A study of carbon and nitrogen isotopes from the Earth's mantle

Boyd, Stuart Richard (1989). A study of carbon and nitrogen isotopes from the Earth's mantle. PhD thesis The Open University.

DOI: https://doi.org/10.21954/ou.ro.0000fc5a


A technique for the routine determination of the nitrogen contents and the δ15N and δ13C values of diamonds has been developed.

δ13C and δ15N measurements have been performed on coated, cubic and octahedral diamonds from Australia, Africa, Siberia and N. America. Amongst the octahedral diamonds two broad groups can be distinguished. Group O1 diamonds have δ13C values between -3 and -7v (similar to most other mantle samples) and contain nitrogen generally depleted in 15 relative to AIR; δ15N ca.-5‰ (range +5 to -13‰). Group O2 diamonds have variable δ13C values (-21 to -2‰) and contain N generally enriched in 15 relative to AIR; ca. +5‰ (range -5 to +16‰).

The cubic coatings on diamonds from Zaire, Sierra Leone, Siberia, Angola and Botswana and cubic diamonds from Zaire have a restricted range in isotopic composition (δ13C -5 to -1.5‰, δ15N -2 to -8‰). Both group O1 and O2 diamonds were present as cores within these samples. The coats of coated diamonds have been interpreted as being phenocrystic overgrowths. The isotopic uniformity of diamond coats, on a regional scale, suggests the existence of a homogeneous C and N reservoir underlying the continental lithosphere. This reservoir supplies the volatiles associated with kimberlite eruptions. Coated diamonds occur in Phanerozoic kimberlites which implies that, by this time, the extreme carbon isotope heterogeneity within the mantle (+3 to -35‰) was restricted to the continental lithosphere.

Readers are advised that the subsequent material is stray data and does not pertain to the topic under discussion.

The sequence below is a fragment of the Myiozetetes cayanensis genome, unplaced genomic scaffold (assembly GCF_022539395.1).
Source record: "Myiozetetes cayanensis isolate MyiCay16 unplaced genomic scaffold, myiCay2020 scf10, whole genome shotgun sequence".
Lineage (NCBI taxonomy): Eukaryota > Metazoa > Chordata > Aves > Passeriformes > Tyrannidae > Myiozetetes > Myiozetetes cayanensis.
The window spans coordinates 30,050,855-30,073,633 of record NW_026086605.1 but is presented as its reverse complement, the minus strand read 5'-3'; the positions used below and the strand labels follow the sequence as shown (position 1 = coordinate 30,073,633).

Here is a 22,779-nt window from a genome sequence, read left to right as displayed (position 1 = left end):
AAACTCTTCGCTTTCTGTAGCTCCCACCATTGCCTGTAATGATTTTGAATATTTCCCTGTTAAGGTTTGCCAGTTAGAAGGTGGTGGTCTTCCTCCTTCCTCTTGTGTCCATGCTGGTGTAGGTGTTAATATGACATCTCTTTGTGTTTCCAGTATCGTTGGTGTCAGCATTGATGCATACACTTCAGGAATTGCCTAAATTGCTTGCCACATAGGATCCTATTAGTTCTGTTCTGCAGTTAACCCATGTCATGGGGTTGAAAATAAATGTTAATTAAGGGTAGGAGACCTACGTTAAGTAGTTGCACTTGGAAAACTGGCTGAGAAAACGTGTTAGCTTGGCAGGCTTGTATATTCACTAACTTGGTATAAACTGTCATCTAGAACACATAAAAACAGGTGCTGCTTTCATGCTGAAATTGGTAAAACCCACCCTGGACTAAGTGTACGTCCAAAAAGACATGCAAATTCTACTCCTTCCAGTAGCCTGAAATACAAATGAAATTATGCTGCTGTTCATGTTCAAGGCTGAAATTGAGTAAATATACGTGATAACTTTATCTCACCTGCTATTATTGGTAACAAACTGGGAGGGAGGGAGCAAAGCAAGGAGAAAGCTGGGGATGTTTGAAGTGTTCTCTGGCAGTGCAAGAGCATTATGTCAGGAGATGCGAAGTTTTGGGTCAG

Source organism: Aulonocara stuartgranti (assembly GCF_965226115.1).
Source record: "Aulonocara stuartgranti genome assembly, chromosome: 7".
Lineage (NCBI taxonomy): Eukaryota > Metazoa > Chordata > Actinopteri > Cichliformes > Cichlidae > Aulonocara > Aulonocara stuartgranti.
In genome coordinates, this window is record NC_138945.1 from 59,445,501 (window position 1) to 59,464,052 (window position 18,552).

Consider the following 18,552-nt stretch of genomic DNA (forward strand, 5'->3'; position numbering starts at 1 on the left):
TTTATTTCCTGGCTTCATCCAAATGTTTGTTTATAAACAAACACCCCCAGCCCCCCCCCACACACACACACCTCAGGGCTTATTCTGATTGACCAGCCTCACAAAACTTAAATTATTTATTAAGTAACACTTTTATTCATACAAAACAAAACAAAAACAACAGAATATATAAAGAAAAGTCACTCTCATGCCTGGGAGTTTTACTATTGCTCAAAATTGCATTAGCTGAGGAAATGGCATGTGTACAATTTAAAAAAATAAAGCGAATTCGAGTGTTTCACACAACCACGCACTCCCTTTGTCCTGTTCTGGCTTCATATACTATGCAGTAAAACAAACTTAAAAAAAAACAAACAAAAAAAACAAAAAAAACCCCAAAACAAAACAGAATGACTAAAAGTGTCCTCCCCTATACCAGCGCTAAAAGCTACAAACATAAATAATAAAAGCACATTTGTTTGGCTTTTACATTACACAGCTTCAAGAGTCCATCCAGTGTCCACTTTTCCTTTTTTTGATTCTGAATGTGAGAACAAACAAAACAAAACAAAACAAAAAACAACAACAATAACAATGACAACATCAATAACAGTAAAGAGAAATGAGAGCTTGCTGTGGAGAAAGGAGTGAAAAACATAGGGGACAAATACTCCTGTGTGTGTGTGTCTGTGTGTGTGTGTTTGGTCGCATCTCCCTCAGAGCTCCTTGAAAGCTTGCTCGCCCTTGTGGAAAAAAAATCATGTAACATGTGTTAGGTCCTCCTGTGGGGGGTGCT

The isotopic characteristics of the coats are similar to the O1 diamonds. Since diamonds from Finsch and Premier (both O1) have been dated at 3.3 Ga and 1.2 Ga respectively there appears to have been little change in the δ13C and δ15N value of the uniform mantle reservoir since the mid-Archean. The origin of the isotopic characteristics of the group O2 diamonds is uncertain, however it is unlikely that they are reflecting relict primordial heterogeneity.

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